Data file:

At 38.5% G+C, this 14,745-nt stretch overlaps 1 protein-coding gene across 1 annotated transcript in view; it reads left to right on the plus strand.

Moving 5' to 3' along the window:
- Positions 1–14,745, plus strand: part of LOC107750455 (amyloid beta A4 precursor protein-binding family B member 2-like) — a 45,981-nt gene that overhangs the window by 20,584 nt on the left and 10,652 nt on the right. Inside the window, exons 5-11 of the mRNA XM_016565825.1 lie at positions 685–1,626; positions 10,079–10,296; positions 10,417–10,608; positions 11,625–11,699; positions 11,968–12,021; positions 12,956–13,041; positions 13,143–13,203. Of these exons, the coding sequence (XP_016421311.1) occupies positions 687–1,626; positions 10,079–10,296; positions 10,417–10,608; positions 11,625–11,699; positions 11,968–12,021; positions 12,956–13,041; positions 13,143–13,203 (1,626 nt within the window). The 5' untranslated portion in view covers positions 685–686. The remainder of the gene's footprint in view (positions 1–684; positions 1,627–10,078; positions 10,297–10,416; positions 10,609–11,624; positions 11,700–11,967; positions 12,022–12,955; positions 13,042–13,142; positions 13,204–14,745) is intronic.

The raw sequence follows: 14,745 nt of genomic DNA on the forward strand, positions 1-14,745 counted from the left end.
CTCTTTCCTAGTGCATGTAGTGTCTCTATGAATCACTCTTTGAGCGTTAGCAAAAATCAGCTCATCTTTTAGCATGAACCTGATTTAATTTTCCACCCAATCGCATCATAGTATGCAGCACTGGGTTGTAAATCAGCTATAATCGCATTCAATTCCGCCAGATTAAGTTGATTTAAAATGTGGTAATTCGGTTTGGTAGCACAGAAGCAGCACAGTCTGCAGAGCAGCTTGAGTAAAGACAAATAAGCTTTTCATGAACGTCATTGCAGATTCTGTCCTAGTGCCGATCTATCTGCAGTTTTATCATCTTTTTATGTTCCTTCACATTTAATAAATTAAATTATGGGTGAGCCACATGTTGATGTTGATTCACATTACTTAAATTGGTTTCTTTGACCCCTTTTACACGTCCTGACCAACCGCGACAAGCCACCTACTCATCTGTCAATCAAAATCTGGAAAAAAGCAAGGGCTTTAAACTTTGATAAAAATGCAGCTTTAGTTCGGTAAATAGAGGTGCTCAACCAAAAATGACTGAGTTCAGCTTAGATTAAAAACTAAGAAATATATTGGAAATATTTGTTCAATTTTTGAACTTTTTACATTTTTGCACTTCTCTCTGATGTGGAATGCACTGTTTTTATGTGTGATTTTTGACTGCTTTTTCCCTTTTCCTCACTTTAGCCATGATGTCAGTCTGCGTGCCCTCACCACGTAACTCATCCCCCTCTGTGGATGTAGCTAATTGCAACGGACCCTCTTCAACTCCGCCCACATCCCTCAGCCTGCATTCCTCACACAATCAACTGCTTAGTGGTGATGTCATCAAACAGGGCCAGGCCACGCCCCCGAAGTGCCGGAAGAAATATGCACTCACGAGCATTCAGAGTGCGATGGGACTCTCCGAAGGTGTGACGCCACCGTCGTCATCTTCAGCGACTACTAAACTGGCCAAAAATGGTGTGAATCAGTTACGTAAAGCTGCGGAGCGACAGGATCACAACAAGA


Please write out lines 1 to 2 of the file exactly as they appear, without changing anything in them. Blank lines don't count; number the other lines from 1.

At 38.5% G+C, this 14,745-nt stretch overlaps 1 protein-coding gene across 1 annotated transcript in view; it reads left to right on the plus strand.

Moving 5' to 3' along the window: